For the very first time there was sustained chanting of his name. Harry has seen and done it all but he’s not been here before. I said at the time that he deeply appreciated this gesture, which he confirmed yesterday on the steps of the court. He genuinely meant it, a hard man touched to the core, although he stopped himself as he was about to say that this was the best fan gratitude he’s ever had for fear of offending his admirers in Portsmouth and West Ham.

There can be no clearer way of expressing both our gratitude for what he’s done for Tottenham Hotspur and our desires for the future. However, even though the songs will no doubt rise to a crescendo come Saturday evening, they will be drowned out by the nationwide clamour of ‘Redknapp for England’.

I heard the news yesterday evening when my wife texted as I travelled home from London on the train. When I reached the car and switched on the radio, ‘Redknapp’ was the first word that I heard and judging by the procession of pundits lined up on 5 Live, that may as well have been the only word broadcast over the next hour. Pearce and Hodgson were the only two alternatives even mentioned and that was in passing, solely for the purpose of discounting their credentials. I turn on the radio this morning, it’s not who or if but when.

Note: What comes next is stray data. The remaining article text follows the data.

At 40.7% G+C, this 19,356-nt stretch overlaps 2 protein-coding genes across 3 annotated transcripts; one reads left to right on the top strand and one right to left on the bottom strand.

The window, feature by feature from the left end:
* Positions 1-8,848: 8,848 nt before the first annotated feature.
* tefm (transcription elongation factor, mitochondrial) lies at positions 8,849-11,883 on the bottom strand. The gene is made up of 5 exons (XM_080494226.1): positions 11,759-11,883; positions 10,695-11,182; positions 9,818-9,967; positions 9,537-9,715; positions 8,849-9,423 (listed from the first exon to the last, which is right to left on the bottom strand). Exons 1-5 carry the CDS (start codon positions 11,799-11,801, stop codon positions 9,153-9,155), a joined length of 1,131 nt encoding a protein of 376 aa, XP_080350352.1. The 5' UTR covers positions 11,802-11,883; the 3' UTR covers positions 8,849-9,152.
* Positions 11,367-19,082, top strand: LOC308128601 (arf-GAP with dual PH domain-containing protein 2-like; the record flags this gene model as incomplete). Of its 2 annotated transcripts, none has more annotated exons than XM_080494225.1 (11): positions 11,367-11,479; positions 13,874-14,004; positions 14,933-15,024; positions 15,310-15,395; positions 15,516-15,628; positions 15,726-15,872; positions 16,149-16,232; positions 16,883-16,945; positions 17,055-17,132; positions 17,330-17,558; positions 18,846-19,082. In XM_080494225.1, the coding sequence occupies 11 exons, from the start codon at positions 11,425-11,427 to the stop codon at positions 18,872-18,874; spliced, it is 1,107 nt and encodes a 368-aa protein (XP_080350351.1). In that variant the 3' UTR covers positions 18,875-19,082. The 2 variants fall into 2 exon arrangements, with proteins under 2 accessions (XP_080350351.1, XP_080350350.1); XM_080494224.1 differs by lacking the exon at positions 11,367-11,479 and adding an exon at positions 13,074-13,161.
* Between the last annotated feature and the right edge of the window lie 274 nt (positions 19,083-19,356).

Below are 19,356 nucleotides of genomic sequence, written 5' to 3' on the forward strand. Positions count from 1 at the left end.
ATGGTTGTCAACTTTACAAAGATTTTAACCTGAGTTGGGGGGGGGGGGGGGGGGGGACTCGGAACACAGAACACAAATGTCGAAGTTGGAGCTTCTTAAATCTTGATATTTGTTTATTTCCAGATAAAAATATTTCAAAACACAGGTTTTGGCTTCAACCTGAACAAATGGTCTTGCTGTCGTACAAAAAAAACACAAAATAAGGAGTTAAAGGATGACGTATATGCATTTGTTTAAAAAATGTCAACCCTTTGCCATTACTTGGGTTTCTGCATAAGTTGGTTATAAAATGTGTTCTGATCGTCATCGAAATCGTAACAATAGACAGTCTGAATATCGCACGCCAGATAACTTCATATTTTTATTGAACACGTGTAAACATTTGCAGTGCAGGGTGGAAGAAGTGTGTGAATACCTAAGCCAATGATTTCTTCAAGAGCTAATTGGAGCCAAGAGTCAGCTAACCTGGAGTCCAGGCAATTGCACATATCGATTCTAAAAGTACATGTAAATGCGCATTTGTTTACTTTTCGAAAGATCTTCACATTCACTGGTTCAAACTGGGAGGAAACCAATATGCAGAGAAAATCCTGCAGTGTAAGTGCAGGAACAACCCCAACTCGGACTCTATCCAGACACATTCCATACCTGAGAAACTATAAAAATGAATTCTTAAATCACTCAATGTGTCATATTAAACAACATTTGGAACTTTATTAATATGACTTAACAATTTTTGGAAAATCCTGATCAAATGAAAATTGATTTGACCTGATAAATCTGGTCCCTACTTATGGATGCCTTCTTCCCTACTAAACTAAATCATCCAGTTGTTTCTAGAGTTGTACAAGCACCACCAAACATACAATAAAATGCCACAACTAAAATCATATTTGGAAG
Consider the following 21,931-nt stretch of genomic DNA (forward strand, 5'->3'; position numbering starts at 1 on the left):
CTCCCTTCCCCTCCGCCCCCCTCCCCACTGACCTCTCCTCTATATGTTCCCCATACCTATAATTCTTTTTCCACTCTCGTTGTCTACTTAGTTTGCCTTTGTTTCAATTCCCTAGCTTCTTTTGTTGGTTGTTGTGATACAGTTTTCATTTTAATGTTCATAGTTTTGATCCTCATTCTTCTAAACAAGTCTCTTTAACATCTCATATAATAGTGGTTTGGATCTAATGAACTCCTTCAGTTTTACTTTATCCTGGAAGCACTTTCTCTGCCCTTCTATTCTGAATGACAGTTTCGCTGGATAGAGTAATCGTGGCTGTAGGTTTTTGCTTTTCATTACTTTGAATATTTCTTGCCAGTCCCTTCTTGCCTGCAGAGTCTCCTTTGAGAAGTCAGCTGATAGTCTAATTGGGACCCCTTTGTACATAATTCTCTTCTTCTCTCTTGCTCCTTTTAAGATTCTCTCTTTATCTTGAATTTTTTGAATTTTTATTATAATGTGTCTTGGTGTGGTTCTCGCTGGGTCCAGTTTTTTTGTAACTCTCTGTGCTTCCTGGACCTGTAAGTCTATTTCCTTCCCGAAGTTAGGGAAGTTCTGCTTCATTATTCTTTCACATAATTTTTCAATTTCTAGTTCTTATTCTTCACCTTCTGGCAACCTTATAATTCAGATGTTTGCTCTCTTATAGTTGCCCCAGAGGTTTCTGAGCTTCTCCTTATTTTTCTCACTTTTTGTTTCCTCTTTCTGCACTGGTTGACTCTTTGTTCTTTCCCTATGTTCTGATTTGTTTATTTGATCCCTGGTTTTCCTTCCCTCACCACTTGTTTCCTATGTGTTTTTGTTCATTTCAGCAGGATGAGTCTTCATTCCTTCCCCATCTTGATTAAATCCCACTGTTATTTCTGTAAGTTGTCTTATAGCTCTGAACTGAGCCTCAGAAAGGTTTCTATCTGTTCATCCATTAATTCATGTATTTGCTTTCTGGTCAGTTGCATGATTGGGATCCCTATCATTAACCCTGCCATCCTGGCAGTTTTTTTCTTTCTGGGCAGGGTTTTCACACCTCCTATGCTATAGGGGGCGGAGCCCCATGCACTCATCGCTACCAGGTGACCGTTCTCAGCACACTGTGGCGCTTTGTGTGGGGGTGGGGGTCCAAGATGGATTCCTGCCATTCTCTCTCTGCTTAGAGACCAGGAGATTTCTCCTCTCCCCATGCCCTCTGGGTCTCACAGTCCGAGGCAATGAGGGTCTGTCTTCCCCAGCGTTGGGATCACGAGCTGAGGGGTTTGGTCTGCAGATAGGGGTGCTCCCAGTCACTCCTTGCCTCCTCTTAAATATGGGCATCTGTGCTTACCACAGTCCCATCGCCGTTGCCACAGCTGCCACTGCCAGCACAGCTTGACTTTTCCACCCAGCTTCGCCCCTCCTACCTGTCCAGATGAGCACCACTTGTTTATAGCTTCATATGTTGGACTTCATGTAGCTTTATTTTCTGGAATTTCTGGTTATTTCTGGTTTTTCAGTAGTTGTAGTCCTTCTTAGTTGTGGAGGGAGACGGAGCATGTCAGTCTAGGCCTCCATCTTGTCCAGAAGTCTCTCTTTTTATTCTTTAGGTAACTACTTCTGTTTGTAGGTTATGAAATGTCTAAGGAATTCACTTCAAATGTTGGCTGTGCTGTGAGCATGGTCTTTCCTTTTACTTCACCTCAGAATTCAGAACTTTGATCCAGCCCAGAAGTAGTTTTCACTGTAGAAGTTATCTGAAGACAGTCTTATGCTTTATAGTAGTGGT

Seldom has there been such unanimity in the fractured, tribal world of football. Not only an Englishman for England, he’s worshipped by the media. Harry the turnip-head? It won’t happen. For what it’s worth, I would prefer an Englishman but not at the expense of quality. There are few if any managers with the experience and proven talent to take the job and even Redknapp never managed at the highest levels until the last 18 months. Prioritising a birth certificate over ability is a recipe for disaster.